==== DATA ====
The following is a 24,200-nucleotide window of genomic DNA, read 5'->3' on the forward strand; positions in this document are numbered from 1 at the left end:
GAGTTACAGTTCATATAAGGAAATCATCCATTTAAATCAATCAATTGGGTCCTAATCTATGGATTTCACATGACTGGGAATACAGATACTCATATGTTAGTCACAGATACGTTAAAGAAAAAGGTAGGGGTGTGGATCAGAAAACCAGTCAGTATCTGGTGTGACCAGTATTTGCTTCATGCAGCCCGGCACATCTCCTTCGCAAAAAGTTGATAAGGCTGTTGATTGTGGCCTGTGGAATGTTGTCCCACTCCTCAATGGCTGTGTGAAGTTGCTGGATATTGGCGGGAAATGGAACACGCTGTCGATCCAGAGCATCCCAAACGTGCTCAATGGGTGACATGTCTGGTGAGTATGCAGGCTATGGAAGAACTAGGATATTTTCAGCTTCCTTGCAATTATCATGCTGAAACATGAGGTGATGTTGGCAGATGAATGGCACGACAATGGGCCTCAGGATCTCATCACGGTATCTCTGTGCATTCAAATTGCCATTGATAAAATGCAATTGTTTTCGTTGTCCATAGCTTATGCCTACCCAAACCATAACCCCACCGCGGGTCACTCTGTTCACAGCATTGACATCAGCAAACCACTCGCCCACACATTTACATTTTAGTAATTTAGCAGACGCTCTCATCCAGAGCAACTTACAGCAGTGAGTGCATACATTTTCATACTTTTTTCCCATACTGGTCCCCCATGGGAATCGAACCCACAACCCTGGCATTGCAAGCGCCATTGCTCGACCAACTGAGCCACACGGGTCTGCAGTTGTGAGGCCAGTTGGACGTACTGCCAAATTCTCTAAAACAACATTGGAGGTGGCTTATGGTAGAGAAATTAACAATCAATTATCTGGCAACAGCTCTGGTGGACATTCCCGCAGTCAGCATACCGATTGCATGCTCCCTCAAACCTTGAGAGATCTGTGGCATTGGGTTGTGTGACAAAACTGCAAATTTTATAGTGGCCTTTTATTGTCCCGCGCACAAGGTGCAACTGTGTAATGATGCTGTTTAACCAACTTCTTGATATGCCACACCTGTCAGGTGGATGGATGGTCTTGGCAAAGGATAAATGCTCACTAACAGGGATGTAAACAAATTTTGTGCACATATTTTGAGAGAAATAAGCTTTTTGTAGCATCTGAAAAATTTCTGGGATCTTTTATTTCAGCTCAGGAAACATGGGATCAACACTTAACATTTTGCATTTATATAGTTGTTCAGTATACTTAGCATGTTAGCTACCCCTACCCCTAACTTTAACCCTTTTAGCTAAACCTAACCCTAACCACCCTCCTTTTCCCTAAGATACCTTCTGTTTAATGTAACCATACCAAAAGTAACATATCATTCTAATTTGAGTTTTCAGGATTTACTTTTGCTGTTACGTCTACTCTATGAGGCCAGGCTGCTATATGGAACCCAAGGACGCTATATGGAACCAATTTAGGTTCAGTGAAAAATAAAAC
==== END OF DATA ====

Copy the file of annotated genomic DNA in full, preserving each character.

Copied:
The following is a 24,200-nucleotide window of genomic DNA, read 5'->3' on the forward strand; positions in this document are numbered from 1 at the left end:
GAGTTACAGTTCATATAAGGAAATCATCCATTTAAATCAATCAATTGGGTCCTAATCTATGGATTTCACATGACTGGGAATACAGATACTCATATGTTAGTCACAGATACGTTAAAGAAAAAGGTAGGGGTGTGGATCAGAAAACCAGTCAGTATCTGGTGTGACCAGTATTTGCTTCATGCAGCCCGGCACATCTCCTTCGCAAAAAGTTGATAAGGCTGTTGATTGTGGCCTGTGGAATGTTGTCCCACTCCTCAATGGCTGTGTGAAGTTGCTGGATATTGGCGGGAAATGGAACACGCTGTCGATCCAGAGCATCCCAAACGTGCTCAATGGGTGACATGTCTGGTGAGTATGCAGGCTATGGAAGAACTAGGATATTTTCAGCTTCCTTGCAATTATCATGCTGAAACATGAGGTGATGTTGGCAGATGAATGGCACGACAATGGGCCTCAGGATCTCATCACGGTATCTCTGTGCATTCAAATTGCCATTGATAAAATGCAATTGTTTTCGTTGTCCATAGCTTATGCCTACCCAAACCATAACCCCACCGCGGGTCACTCTGTTCACAGCATTGACATCAGCAAACCACTCGCCCACACATTTACATTTTAGTAATTTAGCAGACGCTCTCATCCAGAGCAACTTACAGCAGTGAGTGCATACATTTTCATACTTTTTTCCCATACTGGTCCCCCATGGGAATCGAACCCACAACCCTGGCATTGCAAGCGCCATTGCTCGACCAACTGAGCCACACGGGTCTGCAGTTGTGAGGCCAGTTGGACGTACTGCCAAATTCTCTAAAACAACATTGGAGGTGGCTTATGGTAGAGAAATTAACAATCAATTATCTGGCAACAGCTCTGGTGGACATTCCCGCAGTCAGCATACCGATTGCATGCTCCCTCAAACCTTGAGAGATCTGTGGCATTGGGTTGTGTGACAAAACTGCAAATTTTATAGTGGCCTTTTATTGTCCCGCGCACAAGGTGCAACTGTGTAATGATGCTGTTTAACCAACTTCTTGATATGCCACACCTGTCAGGTGGATGGATGGTCTTGGCAAAGGATAAATGCTCACTAACAGGGATGTAAACAAATTTTGTGCACATATTTTGAGAGAAATAAGCTTTTTGTAGCATCTGAAAAATTTCTGGGATCTTTTATTTCAGCTCAGGAAACATGGGATCAACACTTAACATTTTGCATTTATATAGTTGTTCAGTATACTTAGCATGTTAGCTACCCCTACCCCTAACTTTAACCCTTTTAGCTAAACCTAACCCTAACCACCCTCCTTTTCCCTAAGATACCTTCTGTTTAATGTAACCATACCAAAAGTAACATATCATTCTAATTTGAGTTTTCAGGATTTACTTTTGCTGTTACGTCTACTCTATGAGGCCAGGCTGCTATATGGAACCCAAGGACGCTATATGGAACCAATTTAGGTTCAGTGAAAAATAAAAC